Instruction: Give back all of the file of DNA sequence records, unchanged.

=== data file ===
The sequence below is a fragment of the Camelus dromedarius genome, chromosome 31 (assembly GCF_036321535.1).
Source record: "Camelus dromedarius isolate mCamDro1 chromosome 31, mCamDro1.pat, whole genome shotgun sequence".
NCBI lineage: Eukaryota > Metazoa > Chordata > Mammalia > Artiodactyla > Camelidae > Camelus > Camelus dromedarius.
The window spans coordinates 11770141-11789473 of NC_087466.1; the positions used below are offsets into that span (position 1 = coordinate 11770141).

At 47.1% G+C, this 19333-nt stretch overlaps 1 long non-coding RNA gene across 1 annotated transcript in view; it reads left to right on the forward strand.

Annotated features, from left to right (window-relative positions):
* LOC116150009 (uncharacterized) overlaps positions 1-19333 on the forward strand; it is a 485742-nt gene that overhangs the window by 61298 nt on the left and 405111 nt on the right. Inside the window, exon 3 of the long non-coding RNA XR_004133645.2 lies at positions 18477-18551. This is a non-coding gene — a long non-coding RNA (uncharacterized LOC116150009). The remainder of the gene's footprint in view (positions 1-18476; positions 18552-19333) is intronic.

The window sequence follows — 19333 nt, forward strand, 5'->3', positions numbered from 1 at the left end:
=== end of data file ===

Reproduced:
The sequence below is a fragment of the Camelus dromedarius genome, chromosome 31 (assembly GCF_036321535.1).
Source record: "Camelus dromedarius isolate mCamDro1 chromosome 31, mCamDro1.pat, whole genome shotgun sequence".
NCBI lineage: Eukaryota > Metazoa > Chordata > Mammalia > Artiodactyla > Camelidae > Camelus > Camelus dromedarius.
The window spans coordinates 11770141-11789473 of NC_087466.1; the positions used below are offsets into that span (position 1 = coordinate 11770141).

At 47.1% G+C, this 19333-nt stretch overlaps 1 long non-coding RNA gene across 1 annotated transcript in view; it reads left to right on the forward strand.

Annotated features, from left to right (window-relative positions):
* LOC116150009 (uncharacterized) overlaps positions 1-19333 on the forward strand; it is a 485742-nt gene that overhangs the window by 61298 nt on the left and 405111 nt on the right. Inside the window, exon 3 of the long non-coding RNA XR_004133645.2 lies at positions 18477-18551. This is a non-coding gene — a long non-coding RNA (uncharacterized LOC116150009). The remainder of the gene's footprint in view (positions 1-18476; positions 18552-19333) is intronic.

The window sequence follows — 19333 nt, forward strand, 5'->3', positions numbered from 1 at the left end: